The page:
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BE Seminar: Early Stage Human Sweat Analysis Technologies

Friday, September 13, 2019, 12:00 PM - 1:00 PM
SEIR 298

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Shalini Prasad, Ph.D.

UT Dallas


Wearable electronic monitors hold great promise in helping people to reach their health goals. These increasingly sophisticated devices help the wearers improve their wellness by constantly monitoring their activities and bodily responses. While consumer wearables that are non–sweat based have been useful for monitoring body vital parameters. However, solutions leveraging human sweat are still in the early stages of development. Wearable devices hold the potential to transform some industries most importantly the health care industry. Wearable sweat based diagnostic biosensors for the detection and monitoring of analytes in transdermal sweat present an intriguing pathway toward improving user health outcomes in an inexpensive and noninvasive manner. Transdermal biosensors have become a more viable option in recent years, due in large part to the miniaturization of conventional sensing mechanisms. Current minimally invasive strategies demonstrate encouraging results in the monitoring of select biomarkers in peripheral blood and interstitial fluid, but these devices are still minimally invasive as they puncture the skin. Current transdermal sweat biosensors require relatively large volumes in a localized region and count on chemically-induced sweating to attain sufficient sample volume. Thus, there exists a challenge in designing wearable sweat-based sensors that can report and quantify biomarkers of interest from low volumes of human sweat in a completely non-invasive yet still cost-effective manner. In this talk I will present some early stage non-invasive sweat sensing technologies that detect and quantify biomarkers in human sweat.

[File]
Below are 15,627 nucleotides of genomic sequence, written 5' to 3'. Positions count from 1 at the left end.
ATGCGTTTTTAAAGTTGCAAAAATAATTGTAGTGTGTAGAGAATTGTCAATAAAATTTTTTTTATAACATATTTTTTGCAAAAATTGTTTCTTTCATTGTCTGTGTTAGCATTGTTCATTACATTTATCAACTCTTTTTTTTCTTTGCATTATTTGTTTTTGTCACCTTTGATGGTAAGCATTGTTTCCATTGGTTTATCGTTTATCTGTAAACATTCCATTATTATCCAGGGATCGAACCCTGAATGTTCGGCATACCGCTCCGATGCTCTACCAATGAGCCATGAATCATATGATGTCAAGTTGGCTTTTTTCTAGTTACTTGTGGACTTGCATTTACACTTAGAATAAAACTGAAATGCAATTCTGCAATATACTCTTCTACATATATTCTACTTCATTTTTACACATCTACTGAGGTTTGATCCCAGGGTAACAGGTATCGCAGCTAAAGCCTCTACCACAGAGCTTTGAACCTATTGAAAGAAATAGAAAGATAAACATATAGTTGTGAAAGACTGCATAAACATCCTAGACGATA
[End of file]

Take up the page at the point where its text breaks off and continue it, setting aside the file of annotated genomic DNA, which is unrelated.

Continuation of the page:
Shalini Prasad is a professor in the Department of Bioengineering and Biomedical Engineering graduate program at UT Dallas. She has been with UTD since 2011. She also holds adjunct appointments in the Departments of Materials Science and Physics at UTD and in the Department of Surgery at The University of Texas Southwestern Medical Center. She earned her bachelor's degree in electronics and communication engineering from the University of Madras in 2000 and obtained her Ph.D. degree in electrical engineering from University of California, Riverside, in 2004. Prior to UT Dallas, she held a number of academic positions at Portland State University, Arizona State University and Wichita State University. Among many other honors, she was honored as the Bomhoff Distinguished Professor at Wichita State University and received the Cecil and Ida Green Professor endowment in Bioengineering and Systems Biology. Prasad is the Director of Biomedical Microdevices and Nanotechnology Laboratory, which develops biosensors and bioelectronics which encompass wearable sensors, point-of-care technologies, lab-on-a-chip based devices and gas sensors. Her research focus spans multiple scales spanning from molecules to systems

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